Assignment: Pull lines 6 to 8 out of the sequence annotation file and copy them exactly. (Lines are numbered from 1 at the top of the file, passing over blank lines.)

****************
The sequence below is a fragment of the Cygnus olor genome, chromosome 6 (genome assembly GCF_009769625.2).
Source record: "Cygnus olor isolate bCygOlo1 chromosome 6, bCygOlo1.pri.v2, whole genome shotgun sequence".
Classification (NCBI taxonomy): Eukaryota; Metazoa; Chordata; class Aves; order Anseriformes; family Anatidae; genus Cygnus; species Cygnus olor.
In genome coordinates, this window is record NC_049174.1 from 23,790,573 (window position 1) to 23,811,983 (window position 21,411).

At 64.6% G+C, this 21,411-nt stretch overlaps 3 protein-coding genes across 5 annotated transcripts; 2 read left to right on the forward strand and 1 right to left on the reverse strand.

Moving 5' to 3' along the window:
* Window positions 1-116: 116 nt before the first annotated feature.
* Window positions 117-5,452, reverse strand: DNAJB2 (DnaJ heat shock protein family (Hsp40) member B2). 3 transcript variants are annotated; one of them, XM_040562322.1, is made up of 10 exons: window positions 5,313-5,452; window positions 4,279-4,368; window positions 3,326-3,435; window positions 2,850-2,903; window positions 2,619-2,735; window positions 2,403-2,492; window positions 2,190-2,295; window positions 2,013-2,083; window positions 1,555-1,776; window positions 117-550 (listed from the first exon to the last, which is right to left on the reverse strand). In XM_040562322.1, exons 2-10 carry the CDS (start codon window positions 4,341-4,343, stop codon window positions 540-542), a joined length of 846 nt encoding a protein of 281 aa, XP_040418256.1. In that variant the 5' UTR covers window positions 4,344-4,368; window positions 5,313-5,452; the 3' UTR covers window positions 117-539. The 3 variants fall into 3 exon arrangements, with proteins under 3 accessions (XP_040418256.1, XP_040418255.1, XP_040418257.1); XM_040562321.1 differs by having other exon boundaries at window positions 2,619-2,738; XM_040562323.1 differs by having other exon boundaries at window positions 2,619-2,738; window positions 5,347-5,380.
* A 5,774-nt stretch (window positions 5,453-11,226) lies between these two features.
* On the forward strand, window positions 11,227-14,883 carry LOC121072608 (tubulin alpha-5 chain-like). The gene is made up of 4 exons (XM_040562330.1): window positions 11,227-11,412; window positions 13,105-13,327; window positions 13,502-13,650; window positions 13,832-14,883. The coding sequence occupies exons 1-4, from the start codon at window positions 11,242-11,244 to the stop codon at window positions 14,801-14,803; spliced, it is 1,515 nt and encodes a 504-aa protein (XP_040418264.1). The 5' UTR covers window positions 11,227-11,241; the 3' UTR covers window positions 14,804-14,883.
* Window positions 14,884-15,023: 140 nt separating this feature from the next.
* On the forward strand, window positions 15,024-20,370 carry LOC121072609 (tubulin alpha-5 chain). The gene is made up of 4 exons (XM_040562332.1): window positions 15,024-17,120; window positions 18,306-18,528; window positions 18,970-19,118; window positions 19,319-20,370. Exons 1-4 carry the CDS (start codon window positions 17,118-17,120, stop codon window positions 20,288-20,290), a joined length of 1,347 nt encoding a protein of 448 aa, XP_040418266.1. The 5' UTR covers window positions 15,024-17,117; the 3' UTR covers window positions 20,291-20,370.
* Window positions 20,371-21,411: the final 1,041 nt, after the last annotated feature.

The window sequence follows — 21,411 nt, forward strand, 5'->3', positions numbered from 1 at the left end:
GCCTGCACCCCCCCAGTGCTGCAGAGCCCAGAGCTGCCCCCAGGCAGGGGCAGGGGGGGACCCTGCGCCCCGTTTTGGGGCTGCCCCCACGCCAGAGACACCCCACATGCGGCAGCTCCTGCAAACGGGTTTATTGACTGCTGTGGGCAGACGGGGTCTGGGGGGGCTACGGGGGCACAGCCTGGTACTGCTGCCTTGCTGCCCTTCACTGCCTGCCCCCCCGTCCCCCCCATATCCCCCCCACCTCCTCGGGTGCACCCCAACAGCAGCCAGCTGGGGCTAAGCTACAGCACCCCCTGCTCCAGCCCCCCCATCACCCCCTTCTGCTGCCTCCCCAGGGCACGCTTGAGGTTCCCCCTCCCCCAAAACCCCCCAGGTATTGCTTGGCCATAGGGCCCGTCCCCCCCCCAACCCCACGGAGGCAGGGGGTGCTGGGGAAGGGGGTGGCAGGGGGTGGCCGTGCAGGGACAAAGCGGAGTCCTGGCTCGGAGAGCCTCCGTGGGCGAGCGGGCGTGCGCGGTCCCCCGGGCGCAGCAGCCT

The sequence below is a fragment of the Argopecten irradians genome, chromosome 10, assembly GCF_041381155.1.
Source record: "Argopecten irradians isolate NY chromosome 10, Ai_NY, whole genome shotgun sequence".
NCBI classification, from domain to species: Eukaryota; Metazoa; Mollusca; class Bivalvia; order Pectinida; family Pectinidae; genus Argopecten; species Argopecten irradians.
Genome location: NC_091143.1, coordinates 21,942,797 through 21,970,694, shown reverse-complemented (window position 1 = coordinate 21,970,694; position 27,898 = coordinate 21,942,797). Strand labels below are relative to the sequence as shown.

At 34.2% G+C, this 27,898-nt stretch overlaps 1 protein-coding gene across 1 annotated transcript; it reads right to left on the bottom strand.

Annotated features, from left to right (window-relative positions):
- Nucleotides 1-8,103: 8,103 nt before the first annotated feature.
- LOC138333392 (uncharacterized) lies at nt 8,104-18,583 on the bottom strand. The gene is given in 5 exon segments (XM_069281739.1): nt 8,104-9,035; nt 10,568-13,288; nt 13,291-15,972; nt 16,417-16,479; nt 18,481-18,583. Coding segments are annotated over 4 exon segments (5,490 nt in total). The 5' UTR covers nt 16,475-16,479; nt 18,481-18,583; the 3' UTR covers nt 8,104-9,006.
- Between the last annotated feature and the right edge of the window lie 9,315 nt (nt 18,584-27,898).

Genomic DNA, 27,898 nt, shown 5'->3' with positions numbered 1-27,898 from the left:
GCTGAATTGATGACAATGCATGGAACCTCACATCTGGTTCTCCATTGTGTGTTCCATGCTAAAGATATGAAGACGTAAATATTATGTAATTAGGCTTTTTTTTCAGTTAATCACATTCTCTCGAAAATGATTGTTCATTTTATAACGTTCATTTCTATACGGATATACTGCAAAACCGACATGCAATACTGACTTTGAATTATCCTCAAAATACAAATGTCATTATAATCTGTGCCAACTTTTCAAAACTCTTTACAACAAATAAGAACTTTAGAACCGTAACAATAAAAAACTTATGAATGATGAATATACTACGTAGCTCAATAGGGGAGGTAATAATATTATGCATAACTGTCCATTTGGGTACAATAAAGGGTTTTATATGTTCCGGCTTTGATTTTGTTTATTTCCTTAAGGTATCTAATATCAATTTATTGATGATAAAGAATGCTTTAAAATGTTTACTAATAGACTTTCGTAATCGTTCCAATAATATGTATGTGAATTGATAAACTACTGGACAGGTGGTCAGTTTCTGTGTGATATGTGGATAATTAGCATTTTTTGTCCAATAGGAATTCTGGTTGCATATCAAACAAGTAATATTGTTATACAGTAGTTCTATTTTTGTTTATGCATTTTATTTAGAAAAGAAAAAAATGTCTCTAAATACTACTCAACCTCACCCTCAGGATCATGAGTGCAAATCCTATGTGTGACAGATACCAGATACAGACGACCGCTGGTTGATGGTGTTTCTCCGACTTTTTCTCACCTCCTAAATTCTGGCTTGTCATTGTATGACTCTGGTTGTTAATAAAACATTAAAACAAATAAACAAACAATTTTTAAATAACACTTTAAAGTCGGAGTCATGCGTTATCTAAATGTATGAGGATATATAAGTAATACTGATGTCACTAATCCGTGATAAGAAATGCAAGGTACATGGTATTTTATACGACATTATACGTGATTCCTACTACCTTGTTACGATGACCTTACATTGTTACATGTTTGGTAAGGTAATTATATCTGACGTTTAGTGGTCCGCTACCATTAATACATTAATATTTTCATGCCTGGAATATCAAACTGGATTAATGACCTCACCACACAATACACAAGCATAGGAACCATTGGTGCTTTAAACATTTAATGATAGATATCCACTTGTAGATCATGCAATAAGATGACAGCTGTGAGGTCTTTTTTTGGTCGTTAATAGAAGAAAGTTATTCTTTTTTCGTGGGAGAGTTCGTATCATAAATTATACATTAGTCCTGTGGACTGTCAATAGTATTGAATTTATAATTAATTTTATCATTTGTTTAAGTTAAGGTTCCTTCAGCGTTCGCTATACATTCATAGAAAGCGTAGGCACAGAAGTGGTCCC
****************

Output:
Moving 5' to 3' along the window:
* Window positions 1-116: 116 nt before the first annotated feature.
* Window positions 117-5,452, reverse strand: DNAJB2 (DnaJ heat shock protein family (Hsp40) member B2). 3 transcript variants are annotated; one of them, XM_040562322.1, is made up of 10 exons: window positions 5,313-5,452; window positions 4,279-4,368; window positions 3,326-3,435; window positions 2,850-2,903; window positions 2,619-2,735; window positions 2,403-2,492; window positions 2,190-2,295; window positions 2,013-2,083; window positions 1,555-1,776; window positions 117-550 (listed from the first exon to the last, which is right to left on the reverse strand). In XM_040562322.1, exons 2-10 carry the CDS (start codon window positions 4,341-4,343, stop codon window positions 540-542), a joined length of 846 nt encoding a protein of 281 aa, XP_040418256.1. In that variant the 5' UTR covers window positions 4,344-4,368; window positions 5,313-5,452; the 3' UTR covers window positions 117-539. The 3 variants fall into 3 exon arrangements, with proteins under 3 accessions (XP_040418256.1, XP_040418255.1, XP_040418257.1); XM_040562321.1 differs by having other exon boundaries at window positions 2,619-2,738; XM_040562323.1 differs by having other exon boundaries at window positions 2,619-2,738; window positions 5,347-5,380.